Ruskin Bond aka Bestseller Bond has turned 85 and is out with a new memoir
Bond has been selling well for 30 years - a million copies with one publisher alone!Updated: Jun 15, 2019 07:44 IST
Ruskin Bond, the storyteller of the Dehra hills – of shy, awkward boys and their grandparents; of ghosts who sit beside winding roads waiting for a lift; or of the little bear up a plum tree – has readers the way people have families. They read him so as to talk to themselves. This conversation, say his publishers, is actually three ways. Bond may write about what happened when he opened the window one summer. Readers then call him or land up at his doorstep to discuss what happened to them 10 summers ago. And then they open the book again and find that there was more to the story than the season.
This week, the talk, however, is on his new book, Coming Round the Mountain, the third instalment of Bond’s memoir, which includes Looking for the Rainbow and Till the Clouds Roll By. This isn’t the first time Bond has been in autobiographical mode; most of his books are drawn from his own life.
Gabriel Garcia Marquez’s Macondo is a constructed place. But Landour, a British India-era cantonment town just above Mussoorie, exists. It is as solid and real as the spine of a book. Our writer lives there. The tin roof above his head has often leaked, and on one occasion, even blown away. No other modern-day Indian bestselling writer has been quite as candid about how his life sucked before success; the mistakes he made; the failures. Few authors have so involved their readers in their own stories.
Not surprisingly, in a career spanning over six decades, most of Bond’s big books have been perennial bestsellers. He has never tried to write one though; the struggle, seems to have been, to write a good sentence.
Lone Fox Dancing (Speaking Tiger) sold 20,000 copies plus. The Room on the Roof, his first novel, has sold nearly 3,00,000 copies as has Ruskin Bond’s Children’s Omnibus (Rupa). Penguin Random House India has published over 85 titles by Bond across adult and children’s divisions and have sold more than a million copies.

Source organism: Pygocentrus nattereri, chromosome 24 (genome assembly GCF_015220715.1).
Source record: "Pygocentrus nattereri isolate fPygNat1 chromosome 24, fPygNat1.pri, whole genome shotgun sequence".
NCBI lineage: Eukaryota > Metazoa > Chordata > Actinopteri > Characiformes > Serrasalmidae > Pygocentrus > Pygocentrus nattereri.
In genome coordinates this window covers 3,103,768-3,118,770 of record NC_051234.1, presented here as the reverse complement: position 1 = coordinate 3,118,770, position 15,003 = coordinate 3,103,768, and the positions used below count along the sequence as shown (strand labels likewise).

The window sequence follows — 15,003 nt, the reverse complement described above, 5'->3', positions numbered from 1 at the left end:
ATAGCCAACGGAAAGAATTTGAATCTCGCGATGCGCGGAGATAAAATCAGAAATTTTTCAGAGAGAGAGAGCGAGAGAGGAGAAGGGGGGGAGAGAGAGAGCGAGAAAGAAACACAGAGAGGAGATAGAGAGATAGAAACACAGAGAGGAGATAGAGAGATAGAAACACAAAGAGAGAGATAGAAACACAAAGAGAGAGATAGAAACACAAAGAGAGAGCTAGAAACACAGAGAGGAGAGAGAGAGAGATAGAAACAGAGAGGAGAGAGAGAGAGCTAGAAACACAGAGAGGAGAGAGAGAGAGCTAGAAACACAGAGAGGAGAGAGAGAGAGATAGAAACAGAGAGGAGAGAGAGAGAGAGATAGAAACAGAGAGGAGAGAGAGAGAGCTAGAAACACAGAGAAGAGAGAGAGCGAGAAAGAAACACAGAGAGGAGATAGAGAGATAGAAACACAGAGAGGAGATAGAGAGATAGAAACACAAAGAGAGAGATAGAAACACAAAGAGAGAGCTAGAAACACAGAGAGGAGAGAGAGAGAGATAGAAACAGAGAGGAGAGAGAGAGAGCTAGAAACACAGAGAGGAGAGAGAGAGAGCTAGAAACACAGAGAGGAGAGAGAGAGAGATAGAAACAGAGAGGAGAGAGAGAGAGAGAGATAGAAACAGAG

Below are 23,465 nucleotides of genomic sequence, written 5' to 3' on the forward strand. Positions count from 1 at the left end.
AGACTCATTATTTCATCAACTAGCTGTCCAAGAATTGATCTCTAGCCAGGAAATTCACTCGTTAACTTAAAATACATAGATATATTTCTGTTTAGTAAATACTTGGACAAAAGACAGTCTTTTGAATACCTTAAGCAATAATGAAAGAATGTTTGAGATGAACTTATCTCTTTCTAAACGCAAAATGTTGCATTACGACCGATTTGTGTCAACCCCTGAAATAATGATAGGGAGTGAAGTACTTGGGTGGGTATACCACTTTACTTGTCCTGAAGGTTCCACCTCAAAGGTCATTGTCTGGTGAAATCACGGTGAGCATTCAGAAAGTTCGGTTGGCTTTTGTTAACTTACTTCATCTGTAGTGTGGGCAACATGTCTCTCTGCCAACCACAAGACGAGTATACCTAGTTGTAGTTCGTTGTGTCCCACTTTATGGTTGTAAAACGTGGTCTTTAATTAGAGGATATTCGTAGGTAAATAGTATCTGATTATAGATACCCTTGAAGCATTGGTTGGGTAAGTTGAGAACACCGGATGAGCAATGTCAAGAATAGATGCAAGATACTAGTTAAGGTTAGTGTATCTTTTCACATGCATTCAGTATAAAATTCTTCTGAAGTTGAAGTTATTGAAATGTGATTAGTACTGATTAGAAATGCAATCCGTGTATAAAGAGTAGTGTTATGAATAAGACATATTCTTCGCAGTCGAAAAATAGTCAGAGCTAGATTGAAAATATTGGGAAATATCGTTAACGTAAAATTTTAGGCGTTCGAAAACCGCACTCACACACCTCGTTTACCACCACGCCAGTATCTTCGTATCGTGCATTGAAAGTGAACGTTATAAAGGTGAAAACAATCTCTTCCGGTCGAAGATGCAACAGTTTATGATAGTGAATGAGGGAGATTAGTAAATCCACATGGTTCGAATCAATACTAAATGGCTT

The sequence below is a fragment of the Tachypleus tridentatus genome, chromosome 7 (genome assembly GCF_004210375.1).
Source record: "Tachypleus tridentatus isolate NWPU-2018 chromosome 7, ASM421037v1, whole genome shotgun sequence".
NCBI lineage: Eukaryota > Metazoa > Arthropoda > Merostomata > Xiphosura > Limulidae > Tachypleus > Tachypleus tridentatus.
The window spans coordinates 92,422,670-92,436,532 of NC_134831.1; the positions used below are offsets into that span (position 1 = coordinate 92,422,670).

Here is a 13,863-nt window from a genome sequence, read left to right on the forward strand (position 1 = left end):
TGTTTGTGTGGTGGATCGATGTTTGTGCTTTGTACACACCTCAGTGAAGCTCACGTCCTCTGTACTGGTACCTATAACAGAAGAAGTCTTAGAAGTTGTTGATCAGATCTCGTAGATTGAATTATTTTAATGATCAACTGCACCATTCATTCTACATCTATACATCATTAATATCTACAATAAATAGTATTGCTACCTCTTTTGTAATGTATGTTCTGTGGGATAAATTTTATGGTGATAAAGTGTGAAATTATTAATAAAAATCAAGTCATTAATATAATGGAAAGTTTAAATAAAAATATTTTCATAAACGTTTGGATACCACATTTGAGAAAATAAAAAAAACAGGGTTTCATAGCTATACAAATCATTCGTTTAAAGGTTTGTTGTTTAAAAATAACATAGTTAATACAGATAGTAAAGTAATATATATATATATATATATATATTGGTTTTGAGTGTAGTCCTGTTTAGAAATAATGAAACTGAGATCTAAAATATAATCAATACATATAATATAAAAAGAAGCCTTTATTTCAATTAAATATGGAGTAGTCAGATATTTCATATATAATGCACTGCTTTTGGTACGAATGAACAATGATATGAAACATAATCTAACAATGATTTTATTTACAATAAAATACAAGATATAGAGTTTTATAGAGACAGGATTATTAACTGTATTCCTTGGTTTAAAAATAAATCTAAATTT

The 2000s heralded the era of quick reads and mass publishing with writers such as Chetan Bhagat and Amish Tripathi. But Bond has been an Indian institution like RK Narayan. They belong to no one era.
But it wasn’t always so. His first editor forgot to tell him The Room… had been published! He only got to know when a magazine told him they were serialising his novel. In the ’90s, the time when foreign publishing houses set up shop in India, Bond began to be well known. Some of his stories were, by then, included in school textbooks. Children who grew up in the ’80s and the ’90s were the people who first made Bond the ‘official’ kid lit, along with Amar Chitra Katha, when they became parents.
Free of tinsel and controversy, and full of good, clean thoughts, Bond began to be packaged as almost a literary Santa Claus. ‘Little Books’ on Happiness, Serenity, Love and Companionship by Bond began to roll out of the presses. And they all sold well. Popularity, longevity, maturity in thought, a generosity of spirit, when a writer has all these he can be asked to share his thoughts about these things, a publisher told me once. Besides Khushwant Singh, and perhaps more than him, publishers have only asked this of Ruskin Bond.
Parents love Bond because his books speak to their kids. But the other half of his oeuvre is for adults. Shyam Benegal made his film, Junoon (1978), on a Bond novella - A Flight of Pigeons - set in 1857 around the simmering passion between Ruth, the daughter of a British officer, and a rebel leader, Javed Khan. Vishal Bhardwaj made his, on a Bond story - Susanna’s Seven Husbands - of a woman who liked her husbands dead in 7 Khoon Maaf in 2017.
On balance, should the writer have been a bit more selective about the Bond brand and perhaps not written about curry puffs and apple pie when he wrote so well about other things? There are some books he wrote as assignments, he says. But he is kind of chuffed to be in great demand in old age. “If you keep at something for 50 or 60 years,” he says in one of his books, “you will have produced so much material – cuckoo clocks or monkey caps or books – that people do take notice”.
Popular writers of the ‘50s: RK Narayan, Kamala Markandaya, Bhavani Bhattacharya and Ruth Prawer Jhabvala were the authors people were reading when Bond started out as a writer.
Bond’s first Indian publisher: India Book House published Grandfather’s Private Zoo (1966), his first children’s book. The Room on the Roof, his first novel, was originally published by André Deutsch, UK, in 1956. It was later published in India in the late ’50s, by Wilco Books and then by Penguin and Puffin.
Who Bond reads: Graham Greene, Somerset Maugham, RK Narayan, Raja Rao, Aubrey Menen.
Ruskin Bond’s favourite Ruskin Bonds: The Room on the Roof and The Blue Umbrella (made into a film by Vishal Bhardwaj in 2005).
Won’t stop doing memoirs because: He keeps remembering things.
What he’s writing next: “I am filing my tax returns. No more memoirs for a while,” he says.
First Published: Jun 14, 2019 18:32 IST